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Repotting

Repot every three years for young trees and every five years for mature bonsai trees. Use a rust, brown, gray or deep blue pot for pines. Japanese imported pots are also nice, though expensive, but larger bonsai tree nurseries have a very good variety of stock at all times.
The other area of bonsai that needs to be addressed by the beginner is repotting; a very straightforward technique if carried out correctly and at the right time. Most trees need to be repotted annually or at very least bi-annually in Spring as the years new growth starts to appear. Trees that are not repotted will eventually lose their health and vigour.
Many beginners’ trees can also be found to be planted in very poor soils; they will need repotting into better quality soil.

Why Repotting is Essential to Bonsai

As plants of all kinds grow, their root systems become larger and more extensive in order that they can supply their ever-expanding canopy of foliage with the necessary quantities of water and nutrients. Trees and shrubs grown in the ground can have root systems that extend beyond the shadow of their own foliage canopy in a search for water and nutrients.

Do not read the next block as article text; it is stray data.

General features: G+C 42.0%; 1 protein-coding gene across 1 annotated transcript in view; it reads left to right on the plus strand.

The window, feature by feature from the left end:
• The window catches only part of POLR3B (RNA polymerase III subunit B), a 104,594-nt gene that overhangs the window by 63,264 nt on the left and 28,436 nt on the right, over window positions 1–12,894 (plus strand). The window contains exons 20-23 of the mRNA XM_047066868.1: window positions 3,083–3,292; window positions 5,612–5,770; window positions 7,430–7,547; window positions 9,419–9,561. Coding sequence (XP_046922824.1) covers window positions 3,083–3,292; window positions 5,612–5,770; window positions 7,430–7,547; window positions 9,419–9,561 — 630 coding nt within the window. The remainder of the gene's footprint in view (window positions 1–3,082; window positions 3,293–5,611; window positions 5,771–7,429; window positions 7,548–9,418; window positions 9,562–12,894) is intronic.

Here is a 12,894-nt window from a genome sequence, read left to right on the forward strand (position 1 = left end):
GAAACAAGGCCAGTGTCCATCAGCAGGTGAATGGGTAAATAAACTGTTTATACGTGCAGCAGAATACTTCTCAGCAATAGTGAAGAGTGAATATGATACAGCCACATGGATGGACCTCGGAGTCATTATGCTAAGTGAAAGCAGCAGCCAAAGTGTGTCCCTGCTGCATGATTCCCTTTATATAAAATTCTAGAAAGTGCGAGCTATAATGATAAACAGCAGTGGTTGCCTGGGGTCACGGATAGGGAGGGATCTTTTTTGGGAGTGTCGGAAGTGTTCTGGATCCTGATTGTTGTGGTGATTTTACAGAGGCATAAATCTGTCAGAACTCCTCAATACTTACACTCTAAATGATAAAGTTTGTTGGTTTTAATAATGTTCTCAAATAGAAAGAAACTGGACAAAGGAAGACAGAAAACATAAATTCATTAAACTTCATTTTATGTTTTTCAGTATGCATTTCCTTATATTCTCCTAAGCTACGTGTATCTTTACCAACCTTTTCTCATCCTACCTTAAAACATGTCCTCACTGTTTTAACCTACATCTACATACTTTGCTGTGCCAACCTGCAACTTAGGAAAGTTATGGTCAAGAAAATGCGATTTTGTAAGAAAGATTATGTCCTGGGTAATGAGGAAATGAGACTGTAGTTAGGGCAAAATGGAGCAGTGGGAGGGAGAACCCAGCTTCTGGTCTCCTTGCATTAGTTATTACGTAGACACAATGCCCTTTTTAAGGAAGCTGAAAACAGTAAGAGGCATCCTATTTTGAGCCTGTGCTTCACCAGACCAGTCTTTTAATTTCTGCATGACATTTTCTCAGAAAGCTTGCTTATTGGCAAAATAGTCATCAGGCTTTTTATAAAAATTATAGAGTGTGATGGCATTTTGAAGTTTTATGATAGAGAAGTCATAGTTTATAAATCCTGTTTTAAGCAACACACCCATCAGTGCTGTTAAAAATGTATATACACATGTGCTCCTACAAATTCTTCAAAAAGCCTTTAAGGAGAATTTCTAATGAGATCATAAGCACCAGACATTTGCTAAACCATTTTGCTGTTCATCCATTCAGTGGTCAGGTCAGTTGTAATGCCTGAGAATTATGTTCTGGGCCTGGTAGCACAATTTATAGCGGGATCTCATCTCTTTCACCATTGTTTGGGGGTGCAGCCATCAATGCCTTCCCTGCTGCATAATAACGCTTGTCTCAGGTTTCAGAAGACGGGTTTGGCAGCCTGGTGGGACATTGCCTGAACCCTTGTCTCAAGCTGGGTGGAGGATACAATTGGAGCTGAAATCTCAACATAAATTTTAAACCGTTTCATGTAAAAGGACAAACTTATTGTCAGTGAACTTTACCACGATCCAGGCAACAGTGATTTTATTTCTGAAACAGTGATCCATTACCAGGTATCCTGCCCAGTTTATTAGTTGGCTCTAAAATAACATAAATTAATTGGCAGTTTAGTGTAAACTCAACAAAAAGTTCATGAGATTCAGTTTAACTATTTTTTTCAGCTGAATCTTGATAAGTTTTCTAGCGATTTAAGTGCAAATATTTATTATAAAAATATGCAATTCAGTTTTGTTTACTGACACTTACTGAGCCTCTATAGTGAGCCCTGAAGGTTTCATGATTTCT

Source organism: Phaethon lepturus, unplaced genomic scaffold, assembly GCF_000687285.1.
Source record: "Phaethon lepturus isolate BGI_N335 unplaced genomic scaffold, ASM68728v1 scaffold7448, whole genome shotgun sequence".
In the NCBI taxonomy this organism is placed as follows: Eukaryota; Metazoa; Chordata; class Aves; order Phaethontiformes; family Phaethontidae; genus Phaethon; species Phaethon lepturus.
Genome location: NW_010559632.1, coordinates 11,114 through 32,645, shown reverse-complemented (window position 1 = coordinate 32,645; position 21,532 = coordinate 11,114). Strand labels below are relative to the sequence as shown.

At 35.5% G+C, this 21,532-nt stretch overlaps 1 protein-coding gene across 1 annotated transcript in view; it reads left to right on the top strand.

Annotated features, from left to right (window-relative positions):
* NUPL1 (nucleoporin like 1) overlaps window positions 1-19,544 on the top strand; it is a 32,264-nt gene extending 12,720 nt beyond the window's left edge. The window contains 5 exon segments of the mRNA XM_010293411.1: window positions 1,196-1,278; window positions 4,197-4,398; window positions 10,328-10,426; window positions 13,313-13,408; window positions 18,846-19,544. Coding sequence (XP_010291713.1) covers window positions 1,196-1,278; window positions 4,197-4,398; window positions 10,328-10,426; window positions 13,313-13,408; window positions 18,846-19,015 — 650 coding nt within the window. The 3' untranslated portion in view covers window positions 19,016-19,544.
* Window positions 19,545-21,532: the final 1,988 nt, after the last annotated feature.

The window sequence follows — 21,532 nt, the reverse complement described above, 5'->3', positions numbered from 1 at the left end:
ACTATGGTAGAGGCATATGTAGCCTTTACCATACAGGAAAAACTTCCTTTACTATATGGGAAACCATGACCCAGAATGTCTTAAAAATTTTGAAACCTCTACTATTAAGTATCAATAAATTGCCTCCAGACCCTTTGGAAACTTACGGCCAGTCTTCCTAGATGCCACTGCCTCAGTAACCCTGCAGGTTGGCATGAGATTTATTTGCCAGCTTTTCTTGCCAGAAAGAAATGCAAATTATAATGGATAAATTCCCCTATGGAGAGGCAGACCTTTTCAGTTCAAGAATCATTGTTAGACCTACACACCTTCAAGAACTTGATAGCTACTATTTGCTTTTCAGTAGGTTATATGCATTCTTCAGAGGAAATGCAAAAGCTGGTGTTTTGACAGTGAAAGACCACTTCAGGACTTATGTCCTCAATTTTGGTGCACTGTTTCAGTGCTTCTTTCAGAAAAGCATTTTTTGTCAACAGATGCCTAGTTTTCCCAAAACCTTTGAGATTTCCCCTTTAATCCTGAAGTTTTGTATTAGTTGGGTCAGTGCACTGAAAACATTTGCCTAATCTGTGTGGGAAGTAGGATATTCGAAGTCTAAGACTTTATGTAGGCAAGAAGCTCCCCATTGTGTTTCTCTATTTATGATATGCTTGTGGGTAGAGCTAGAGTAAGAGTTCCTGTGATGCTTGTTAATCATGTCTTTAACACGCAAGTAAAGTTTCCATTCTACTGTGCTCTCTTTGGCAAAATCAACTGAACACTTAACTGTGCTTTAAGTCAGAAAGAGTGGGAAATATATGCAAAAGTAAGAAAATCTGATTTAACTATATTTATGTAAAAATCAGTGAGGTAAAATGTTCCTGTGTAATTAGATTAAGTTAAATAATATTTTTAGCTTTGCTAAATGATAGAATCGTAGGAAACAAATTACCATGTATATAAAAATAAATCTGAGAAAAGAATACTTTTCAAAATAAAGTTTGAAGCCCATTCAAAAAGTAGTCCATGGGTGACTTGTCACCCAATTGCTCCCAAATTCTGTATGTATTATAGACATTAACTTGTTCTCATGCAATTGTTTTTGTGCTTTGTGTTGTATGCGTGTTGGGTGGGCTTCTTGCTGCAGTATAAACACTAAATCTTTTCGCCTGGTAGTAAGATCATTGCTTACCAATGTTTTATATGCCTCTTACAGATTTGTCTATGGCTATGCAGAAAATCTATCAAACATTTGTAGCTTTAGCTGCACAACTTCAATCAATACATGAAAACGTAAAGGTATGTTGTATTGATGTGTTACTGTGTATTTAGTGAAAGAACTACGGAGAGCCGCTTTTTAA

On the other hand, containerised plants are limited by the size of their pot as to how far they can extend. They need to be constantly supplied with food and water on which to survive. Their root systems however, continue to grow in tandem with their leaves and branches above the surface of the soil.
After a period of time that varie between different plants and plant species, the root systems of all pot-grown plants fill their containers, and become 'pot-bound'. Under these conditions, new fine feeder roots that are so essential to the uptake of water and nutrients in a plant have little room to grow, the soil structure deteriorates and the plant starts to suffer.